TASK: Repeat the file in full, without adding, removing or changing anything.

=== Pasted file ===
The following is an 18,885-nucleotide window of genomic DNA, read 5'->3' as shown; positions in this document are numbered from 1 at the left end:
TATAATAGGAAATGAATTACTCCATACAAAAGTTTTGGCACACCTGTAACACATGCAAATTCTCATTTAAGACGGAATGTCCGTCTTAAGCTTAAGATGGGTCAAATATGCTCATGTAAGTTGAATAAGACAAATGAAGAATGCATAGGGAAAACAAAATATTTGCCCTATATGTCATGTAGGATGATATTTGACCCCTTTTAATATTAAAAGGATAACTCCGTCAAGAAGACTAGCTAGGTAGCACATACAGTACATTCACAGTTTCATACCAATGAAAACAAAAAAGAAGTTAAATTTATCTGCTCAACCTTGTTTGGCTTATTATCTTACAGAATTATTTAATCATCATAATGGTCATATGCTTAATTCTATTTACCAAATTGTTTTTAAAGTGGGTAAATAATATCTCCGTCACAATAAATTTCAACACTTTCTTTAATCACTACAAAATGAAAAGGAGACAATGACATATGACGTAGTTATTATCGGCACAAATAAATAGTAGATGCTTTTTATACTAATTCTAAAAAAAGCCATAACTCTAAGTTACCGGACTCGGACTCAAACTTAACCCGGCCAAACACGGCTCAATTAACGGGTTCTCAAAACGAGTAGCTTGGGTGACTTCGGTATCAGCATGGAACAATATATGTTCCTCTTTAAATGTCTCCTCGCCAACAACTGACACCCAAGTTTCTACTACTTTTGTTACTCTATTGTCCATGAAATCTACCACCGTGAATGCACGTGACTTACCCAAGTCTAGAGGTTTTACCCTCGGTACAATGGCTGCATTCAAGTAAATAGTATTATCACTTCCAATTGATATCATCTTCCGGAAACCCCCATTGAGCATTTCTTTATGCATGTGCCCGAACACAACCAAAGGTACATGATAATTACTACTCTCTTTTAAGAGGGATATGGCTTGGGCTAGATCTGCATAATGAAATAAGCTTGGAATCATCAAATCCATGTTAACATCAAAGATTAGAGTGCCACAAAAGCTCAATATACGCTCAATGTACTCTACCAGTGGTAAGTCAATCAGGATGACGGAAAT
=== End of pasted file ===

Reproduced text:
The following is an 18,885-nucleotide window of genomic DNA, read 5'->3' as shown; positions in this document are numbered from 1 at the left end:
TATAATAGGAAATGAATTACTCCATACAAAAGTTTTGGCACACCTGTAACACATGCAAATTCTCATTTAAGACGGAATGTCCGTCTTAAGCTTAAGATGGGTCAAATATGCTCATGTAAGTTGAATAAGACAAATGAAGAATGCATAGGGAAAACAAAATATTTGCCCTATATGTCATGTAGGATGATATTTGACCCCTTTTAATATTAAAAGGATAACTCCGTCAAGAAGACTAGCTAGGTAGCACATACAGTACATTCACAGTTTCATACCAATGAAAACAAAAAAGAAGTTAAATTTATCTGCTCAACCTTGTTTGGCTTATTATCTTACAGAATTATTTAATCATCATAATGGTCATATGCTTAATTCTATTTACCAAATTGTTTTTAAAGTGGGTAAATAATATCTCCGTCACAATAAATTTCAACACTTTCTTTAATCACTACAAAATGAAAAGGAGACAATGACATATGACGTAGTTATTATCGGCACAAATAAATAGTAGATGCTTTTTATACTAATTCTAAAAAAAGCCATAACTCTAAGTTACCGGACTCGGACTCAAACTTAACCCGGCCAAACACGGCTCAATTAACGGGTTCTCAAAACGAGTAGCTTGGGTGACTTCGGTATCAGCATGGAACAATATATGTTCCTCTTTAAATGTCTCCTCGCCAACAACTGACACCCAAGTTTCTACTACTTTTGTTACTCTATTGTCCATGAAATCTACCACCGTGAATGCACGTGACTTACCCAAGTCTAGAGGTTTTACCCTCGGTACAATGGCTGCATTCAAGTAAATAGTATTATCACTTCCAATTGATATCATCTTCCGGAAACCCCCATTGAGCATTTCTTTATGCATGTGCCCGAACACAACCAAAGGTACATGATAATTACTACTCTCTTTTAAGAGGGATATGGCTTGGGCTAGATCTGCATAATGAAATAAGCTTGGAATCATCAAATCCATGTTAACATCAAAGATTAGAGTGCCACAAAAGCTCAATATACGCTCAATGTACTCTACCAGTGGTAAGTCAATCAGGATGACGGAAAT